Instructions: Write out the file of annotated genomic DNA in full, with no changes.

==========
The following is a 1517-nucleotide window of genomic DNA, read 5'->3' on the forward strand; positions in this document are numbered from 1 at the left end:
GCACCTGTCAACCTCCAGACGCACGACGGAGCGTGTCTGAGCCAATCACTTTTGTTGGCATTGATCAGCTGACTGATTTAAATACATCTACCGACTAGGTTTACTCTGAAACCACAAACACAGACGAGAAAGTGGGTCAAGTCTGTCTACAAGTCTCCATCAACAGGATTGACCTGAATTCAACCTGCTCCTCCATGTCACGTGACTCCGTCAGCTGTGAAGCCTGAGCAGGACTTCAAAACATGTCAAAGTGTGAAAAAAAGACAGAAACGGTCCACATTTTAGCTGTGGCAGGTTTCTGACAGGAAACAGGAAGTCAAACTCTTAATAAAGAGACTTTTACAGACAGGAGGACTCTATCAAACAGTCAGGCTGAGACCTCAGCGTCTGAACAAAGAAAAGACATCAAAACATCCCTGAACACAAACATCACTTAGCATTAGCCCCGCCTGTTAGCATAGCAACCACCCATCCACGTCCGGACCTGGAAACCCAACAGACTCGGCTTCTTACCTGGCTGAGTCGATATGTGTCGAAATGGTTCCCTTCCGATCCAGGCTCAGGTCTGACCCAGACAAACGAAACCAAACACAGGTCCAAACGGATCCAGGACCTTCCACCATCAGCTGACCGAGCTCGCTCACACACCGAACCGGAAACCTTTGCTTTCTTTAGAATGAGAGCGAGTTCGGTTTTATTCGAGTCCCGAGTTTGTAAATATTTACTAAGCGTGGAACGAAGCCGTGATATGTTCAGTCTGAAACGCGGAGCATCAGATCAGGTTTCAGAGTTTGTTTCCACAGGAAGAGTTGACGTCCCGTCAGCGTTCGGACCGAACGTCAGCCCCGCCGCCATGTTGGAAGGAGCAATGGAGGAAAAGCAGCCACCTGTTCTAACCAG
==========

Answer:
The following is a 1517-nucleotide window of genomic DNA, read 5'->3' on the forward strand; positions in this document are numbered from 1 at the left end:
GCACCTGTCAACCTCCAGACGCACGACGGAGCGTGTCTGAGCCAATCACTTTTGTTGGCATTGATCAGCTGACTGATTTAAATACATCTACCGACTAGGTTTACTCTGAAACCACAAACACAGACGAGAAAGTGGGTCAAGTCTGTCTACAAGTCTCCATCAACAGGATTGACCTGAATTCAACCTGCTCCTCCATGTCACGTGACTCCGTCAGCTGTGAAGCCTGAGCAGGACTTCAAAACATGTCAAAGTGTGAAAAAAAGACAGAAACGGTCCACATTTTAGCTGTGGCAGGTTTCTGACAGGAAACAGGAAGTCAAACTCTTAATAAAGAGACTTTTACAGACAGGAGGACTCTATCAAACAGTCAGGCTGAGACCTCAGCGTCTGAACAAAGAAAAGACATCAAAACATCCCTGAACACAAACATCACTTAGCATTAGCCCCGCCTGTTAGCATAGCAACCACCCATCCACGTCCGGACCTGGAAACCCAACAGACTCGGCTTCTTACCTGGCTGAGTCGATATGTGTCGAAATGGTTCCCTTCCGATCCAGGCTCAGGTCTGACCCAGACAAACGAAACCAAACACAGGTCCAAACGGATCCAGGACCTTCCACCATCAGCTGACCGAGCTCGCTCACACACCGAACCGGAAACCTTTGCTTTCTTTAGAATGAGAGCGAGTTCGGTTTTATTCGAGTCCCGAGTTTGTAAATATTTACTAAGCGTGGAACGAAGCCGTGATATGTTCAGTCTGAAACGCGGAGCATCAGATCAGGTTTCAGAGTTTGTTTCCACAGGAAGAGTTGACGTCCCGTCAGCGTTCGGACCGAACGTCAGCCCCGCCGCCATGTTGGAAGGAGCAATGGAGGAAAAGCAGCCACCTGTTCTAACCAG